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Re: Mysterious sounds (was: Hebrew?)

From:Ray Brown <ray.brown@...>
Date:Saturday, October 2, 2004, 17:03
On Friday, October 1, 2004, at 04:22 , Robert Hill wrote:

> -----BEGIN PGP SIGNED MESSAGE----- > Hash: SHA1 > > On Friday 01 October 2004 19:59, Rodlox frosanâ: > > On a technical note, those characters really don't show up well :P > I don't have a unicode enabled terminal at the moment, and having to > guess at > symbols is really not fun. Just an FYI.
They were used in Rodlox's original message & have been used by others before me. It is rather difficult to reply to the thread without some reference to them. I am a little surprised that you haven't picked up from the context of the thread what the symbols are. However, so you can follow: æ is the lower case a-e ligature (Unicode Hex U+00E6) œ is the lower case o-e ligature (Unicode Hex U+0153) Rodlox has used: Æ the upper-case A-E ligature (Unicode Hex U+00C6) I appreciate that the mashing that non-Unicode terminals give is not fun. However, it would have been difficult to avoid them entirely in this thread. I hope at least what I have said above will enable you to match up the symbols. ========================================================================= = On Saturday, October 2, 2004, at 05:48 , Ben Poplawski wrote:
> On Fri, 1 Oct 2004 21:59:47 +0200, Rodlox <Rodlox@...> wrote: > >>> Yes, indeed. What are the sounds? >> >> that indeed is what I am trying to find out. >> >> >>> Yes, but not for Greek which does not use the Roman alphabet or any >>> symbols remotely like the ones Rodlox gave. >>> >>> So I ask Rodlox: >>> What are the _sounds_ you mean by "æÆ or œ"? >>> Why do you ascribe them to Greek? >> >> I thought I saw them used within transliterations of Greek words/names. >
No - not in _transliterations_. Where you may have seen them is in relatively modern transcriptions of _Latin_ based forms of Greek names.
> I think a-e ligature stands for Latin ae [aj] and for when Latin borrows > Greek ai (same diphthong). The o-e lig is Latin oe, Greek oi [oj]. >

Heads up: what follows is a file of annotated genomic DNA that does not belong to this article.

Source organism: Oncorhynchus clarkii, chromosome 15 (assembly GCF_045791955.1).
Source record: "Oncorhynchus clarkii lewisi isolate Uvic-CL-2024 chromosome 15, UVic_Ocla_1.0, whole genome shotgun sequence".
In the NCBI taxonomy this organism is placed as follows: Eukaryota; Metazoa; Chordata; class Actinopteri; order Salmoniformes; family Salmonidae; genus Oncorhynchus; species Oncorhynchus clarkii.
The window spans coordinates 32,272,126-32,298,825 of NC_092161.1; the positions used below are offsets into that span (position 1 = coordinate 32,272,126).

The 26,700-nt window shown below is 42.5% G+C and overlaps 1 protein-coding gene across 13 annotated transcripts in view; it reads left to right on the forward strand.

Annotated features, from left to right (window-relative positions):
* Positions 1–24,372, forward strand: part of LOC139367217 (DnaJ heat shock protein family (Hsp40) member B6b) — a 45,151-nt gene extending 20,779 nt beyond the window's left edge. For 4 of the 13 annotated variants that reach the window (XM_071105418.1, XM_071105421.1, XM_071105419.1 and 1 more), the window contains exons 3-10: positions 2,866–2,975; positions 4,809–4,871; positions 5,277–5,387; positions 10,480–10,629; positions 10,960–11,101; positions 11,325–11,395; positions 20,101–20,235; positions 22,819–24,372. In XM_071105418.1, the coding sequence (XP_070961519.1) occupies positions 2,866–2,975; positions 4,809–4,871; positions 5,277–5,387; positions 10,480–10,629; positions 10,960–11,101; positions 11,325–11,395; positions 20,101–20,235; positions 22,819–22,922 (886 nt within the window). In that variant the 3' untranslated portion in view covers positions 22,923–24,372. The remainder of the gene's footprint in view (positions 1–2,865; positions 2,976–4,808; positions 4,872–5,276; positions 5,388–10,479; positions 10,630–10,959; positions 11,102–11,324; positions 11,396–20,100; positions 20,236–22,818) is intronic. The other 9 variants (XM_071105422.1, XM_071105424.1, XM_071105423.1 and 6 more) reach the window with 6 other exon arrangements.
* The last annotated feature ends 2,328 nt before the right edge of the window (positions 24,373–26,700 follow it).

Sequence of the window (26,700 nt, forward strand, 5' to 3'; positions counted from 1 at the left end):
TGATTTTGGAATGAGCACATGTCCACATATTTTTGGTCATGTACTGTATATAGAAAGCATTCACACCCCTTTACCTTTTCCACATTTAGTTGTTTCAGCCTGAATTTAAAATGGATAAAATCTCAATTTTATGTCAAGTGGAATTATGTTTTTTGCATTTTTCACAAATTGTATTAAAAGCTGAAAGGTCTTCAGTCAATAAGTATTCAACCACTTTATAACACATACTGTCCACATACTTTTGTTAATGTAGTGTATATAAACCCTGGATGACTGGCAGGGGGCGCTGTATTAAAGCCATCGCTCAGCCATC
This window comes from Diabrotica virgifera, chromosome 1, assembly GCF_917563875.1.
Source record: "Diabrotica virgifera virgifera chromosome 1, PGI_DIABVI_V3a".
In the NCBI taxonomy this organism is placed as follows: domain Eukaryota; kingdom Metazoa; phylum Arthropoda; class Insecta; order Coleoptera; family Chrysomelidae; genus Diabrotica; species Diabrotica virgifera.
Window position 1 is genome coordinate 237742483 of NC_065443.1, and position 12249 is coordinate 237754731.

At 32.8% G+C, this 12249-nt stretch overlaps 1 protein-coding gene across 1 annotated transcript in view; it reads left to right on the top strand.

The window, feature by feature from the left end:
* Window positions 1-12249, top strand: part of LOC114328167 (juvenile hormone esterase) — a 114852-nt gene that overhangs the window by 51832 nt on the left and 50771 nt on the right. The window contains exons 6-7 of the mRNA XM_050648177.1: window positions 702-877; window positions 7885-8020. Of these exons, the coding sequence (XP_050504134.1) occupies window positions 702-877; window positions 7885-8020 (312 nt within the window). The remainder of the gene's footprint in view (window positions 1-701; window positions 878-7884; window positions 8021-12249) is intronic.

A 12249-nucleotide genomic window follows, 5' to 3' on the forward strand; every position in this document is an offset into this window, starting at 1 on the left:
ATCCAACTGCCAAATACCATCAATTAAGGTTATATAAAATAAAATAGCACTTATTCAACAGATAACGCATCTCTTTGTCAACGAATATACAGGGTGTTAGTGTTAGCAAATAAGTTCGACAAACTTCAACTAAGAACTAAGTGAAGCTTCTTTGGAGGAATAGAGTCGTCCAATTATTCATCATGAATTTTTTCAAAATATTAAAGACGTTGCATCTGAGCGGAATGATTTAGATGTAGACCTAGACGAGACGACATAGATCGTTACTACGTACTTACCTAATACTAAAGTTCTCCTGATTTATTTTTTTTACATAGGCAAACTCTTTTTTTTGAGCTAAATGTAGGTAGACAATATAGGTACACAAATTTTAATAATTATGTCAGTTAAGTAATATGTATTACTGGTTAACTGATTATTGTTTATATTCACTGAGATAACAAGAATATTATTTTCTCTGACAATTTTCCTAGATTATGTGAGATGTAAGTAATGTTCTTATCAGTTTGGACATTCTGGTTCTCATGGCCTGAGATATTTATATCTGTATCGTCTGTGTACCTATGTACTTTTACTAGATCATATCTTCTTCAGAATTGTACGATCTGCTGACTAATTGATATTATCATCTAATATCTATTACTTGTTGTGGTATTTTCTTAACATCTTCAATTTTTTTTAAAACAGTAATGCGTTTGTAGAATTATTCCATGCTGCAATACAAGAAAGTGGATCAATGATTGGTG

You think correctly :) It was the custom from about the 16th cent, I think, to write the _Latin_ diphthongs |ae| and |oe| as ligatures, so for example one wrote _puellæ_ "girls". This habit continued until the late 19th or early 20th cen. Nowadays, at least in anglophone countries, this is normally written the Roman way as _puellae_. When the Romans borrowed Greek names they rendered the Greek diphthongs |ai| and |oi| as |ae| and |oe| respectively - they also tended to modify the endings to fit Latin patterns. hen it was fashionable to print the Latin diphthongs as ligatures, this was also done when they occurred in words borrowed from Greek. *But the ligatures have nothing to do with Greek*
> Like, G. Oidipos > L. Oedipus
Ouch! _Oidipous_ is the Greek :) ============================================= On Friday, October 1, 2004, at 08:59 , Rodlox wrote in reply to me:
> >> Eeeek!!! Why Greek????? > > I was considering whether or not to give a Greek twist to a WIP of mine.
Right - I meant why did you consider æ and œ to be Greek, because they certainly aren't. But I think that's answered below. But to return to your reply above. I am not clear how you understand "a Greek twist". If you would like to mail me privately (it avoids the 5-a-day limit for start :) with your ideas or whatever, I would be very happy to give information, advice, suggestions etc.
>> Neither the sound [æ] nor the sound [œ] exist in Greek or, as far as we >> know, were ever standard in Greek. As for Æ, what _sound_ is that meant >> to >> indicate? > > I thought it was a capital æ.